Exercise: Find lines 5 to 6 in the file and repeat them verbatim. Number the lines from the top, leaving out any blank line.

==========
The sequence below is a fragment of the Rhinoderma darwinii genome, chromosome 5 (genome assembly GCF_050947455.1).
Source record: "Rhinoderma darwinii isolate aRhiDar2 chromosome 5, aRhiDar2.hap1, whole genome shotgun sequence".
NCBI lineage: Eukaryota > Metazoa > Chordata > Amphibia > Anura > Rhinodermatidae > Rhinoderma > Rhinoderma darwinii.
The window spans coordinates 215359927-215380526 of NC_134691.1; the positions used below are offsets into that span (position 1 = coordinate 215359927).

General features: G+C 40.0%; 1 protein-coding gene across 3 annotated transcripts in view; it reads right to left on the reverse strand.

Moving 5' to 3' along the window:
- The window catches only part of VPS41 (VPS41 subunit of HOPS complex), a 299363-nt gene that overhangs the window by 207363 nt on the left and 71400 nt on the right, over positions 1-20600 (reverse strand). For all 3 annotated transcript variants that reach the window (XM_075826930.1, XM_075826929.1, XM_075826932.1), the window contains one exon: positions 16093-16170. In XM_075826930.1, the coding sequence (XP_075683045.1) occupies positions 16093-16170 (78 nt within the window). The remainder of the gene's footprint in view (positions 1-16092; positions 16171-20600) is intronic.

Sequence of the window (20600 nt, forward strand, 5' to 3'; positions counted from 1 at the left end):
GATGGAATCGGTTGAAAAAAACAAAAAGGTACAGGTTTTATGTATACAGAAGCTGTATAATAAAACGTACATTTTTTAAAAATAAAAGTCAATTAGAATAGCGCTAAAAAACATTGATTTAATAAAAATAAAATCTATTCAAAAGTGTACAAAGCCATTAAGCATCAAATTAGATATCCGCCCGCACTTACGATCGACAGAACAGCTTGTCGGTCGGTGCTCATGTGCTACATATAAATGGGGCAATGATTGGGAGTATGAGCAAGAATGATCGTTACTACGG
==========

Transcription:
General features: G+C 40.0%; 1 protein-coding gene across 3 annotated transcripts in view; it reads right to left on the reverse strand.

Moving 5' to 3' along the window: